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The Luck of the Mounted - A Tale of the Royal Northwest Mounted Police
by Ralph S. Kendall
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THE LUCK OF THE MOUNTED

A Tale of the Royal Northwest Mounted Police

by

SERGEANT RALPH S. KENDALL

Ex-Member of the R.N.W.M.P.

Grosset & Dunlap Publishers New York

1920



This truest of stories confirms beyond doubt, That truest of adages—"Murder will out!" In vain may the blood-spiller "double" and fly, In vain even witchcraft and sorcery try: Although for a time he may 'scape, by-and-by He'll be sure to be caught by a Hue and a Cry! —THE INGOLDSBY LEGEND



TO

MY OLD COMRADES

PRESENT, AND EX-MEMBERS OF THE

R.N.W.M. POLICE

THIS WORK IS DEDICATED WITH EVERY KIND THOUGHT



CHAPTER I

O sing us a song of days that are gone— Of men and happenings—of war and peace; We love to yarn of "th' times that was" As our hair grows gray, and our years increase. So—revert we again to our ancient lays— Fill we our pipes, and our glasses raise— "Salue! to those stirring, bygone days!" Cry the old non-coms of the Mounted Police. MEMORIES

All day long the blizzard had raged, in one continuous squalling moaning roar—the fine-spun snow swirling and drifting about the barrack-buildings and grounds of the old Mounted Police Post of L. Division. Whirraru!-ee!—thrumm-mm! hummed the biting nor'easter through the cross-tree rigging of the towering flag-pole in the centre of the wind-swept square, while the slapping flag-halyards kept up an infernal "devil's tattoo." With snow-bound roof from which hung huge icicles, like walrus-tusks, the big main building loomed up, ghostly and indistinct, amidst the whirling, white-wreathed world, save where, from the lighted windows broad streamers of radiance stabbed the surrounding gloom; reflecting the driving snow-spume like dust-motes dancing in a sunbeam.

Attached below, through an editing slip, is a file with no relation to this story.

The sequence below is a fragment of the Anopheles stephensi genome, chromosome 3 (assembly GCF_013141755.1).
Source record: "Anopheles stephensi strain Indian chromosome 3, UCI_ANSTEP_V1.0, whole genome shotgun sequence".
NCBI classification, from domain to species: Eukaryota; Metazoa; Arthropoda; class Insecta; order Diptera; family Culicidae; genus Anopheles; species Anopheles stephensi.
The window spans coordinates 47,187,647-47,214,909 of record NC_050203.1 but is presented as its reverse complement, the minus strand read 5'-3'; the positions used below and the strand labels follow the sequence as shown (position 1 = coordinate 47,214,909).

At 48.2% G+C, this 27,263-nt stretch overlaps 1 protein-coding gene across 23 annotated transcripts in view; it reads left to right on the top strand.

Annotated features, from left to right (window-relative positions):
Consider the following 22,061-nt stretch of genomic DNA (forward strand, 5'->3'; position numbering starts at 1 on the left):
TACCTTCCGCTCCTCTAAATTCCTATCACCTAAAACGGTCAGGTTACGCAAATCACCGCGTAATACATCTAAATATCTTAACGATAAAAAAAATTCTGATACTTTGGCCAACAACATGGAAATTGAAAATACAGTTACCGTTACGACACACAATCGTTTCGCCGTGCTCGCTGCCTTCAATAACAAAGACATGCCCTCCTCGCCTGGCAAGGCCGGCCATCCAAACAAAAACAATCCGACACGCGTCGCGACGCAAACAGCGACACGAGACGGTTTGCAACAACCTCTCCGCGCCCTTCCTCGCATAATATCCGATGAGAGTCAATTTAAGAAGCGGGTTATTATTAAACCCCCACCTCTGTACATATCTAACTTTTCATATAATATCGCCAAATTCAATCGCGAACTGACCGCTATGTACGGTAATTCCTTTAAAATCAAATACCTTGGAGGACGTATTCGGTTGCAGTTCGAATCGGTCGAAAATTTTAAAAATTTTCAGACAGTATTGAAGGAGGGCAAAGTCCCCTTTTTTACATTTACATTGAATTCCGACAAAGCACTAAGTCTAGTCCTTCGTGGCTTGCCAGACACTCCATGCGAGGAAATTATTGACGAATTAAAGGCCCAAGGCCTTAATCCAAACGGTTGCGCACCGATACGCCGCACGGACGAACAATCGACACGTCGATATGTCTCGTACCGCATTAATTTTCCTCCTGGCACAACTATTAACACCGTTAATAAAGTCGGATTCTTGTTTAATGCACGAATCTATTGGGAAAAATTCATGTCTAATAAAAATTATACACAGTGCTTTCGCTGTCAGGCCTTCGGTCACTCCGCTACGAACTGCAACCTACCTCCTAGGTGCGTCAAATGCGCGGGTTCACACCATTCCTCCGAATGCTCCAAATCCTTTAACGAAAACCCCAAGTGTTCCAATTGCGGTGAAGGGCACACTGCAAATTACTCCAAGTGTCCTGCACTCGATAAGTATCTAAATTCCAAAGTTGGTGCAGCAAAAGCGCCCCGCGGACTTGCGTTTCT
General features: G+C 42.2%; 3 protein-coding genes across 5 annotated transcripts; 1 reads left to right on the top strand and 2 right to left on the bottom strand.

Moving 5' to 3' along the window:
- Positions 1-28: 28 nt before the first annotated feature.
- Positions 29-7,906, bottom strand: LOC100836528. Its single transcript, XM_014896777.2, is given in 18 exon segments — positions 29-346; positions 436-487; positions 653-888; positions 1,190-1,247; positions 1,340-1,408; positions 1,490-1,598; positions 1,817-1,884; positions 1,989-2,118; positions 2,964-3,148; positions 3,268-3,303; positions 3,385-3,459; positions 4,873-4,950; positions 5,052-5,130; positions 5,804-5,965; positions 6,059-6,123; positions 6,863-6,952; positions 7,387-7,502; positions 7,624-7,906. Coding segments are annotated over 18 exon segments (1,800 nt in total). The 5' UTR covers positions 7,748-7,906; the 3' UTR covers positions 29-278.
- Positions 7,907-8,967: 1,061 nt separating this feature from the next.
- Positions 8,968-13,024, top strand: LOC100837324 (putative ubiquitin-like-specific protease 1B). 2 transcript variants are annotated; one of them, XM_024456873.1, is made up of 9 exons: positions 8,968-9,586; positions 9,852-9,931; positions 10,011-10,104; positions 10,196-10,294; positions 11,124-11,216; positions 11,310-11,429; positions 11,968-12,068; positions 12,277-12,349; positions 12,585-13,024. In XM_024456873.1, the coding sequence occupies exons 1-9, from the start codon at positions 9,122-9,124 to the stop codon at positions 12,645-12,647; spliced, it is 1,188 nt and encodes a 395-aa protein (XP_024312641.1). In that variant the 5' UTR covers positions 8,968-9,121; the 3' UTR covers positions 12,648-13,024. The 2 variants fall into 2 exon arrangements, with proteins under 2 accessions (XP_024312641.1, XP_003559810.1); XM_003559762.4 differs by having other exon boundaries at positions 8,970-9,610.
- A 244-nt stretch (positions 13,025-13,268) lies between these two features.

Enveloped in snow-drifts and barely visible in the uncertain light there clustered about the central structure the long, low-lying guard-room, stables, quartermaster's store, and several smaller adjacent buildings comprising "The Barracks." It was a bitter February night in South Alberta.

From the vicinity of the guard-room the muffled-up figure of a man, with head down against the driving blizzard, padded noiselessly with moccasined feet up the pathway leading to the main building. Soon reaching his destination, he dived hastily through the double storm-doors of the middle entrance into the passage, and banged them to.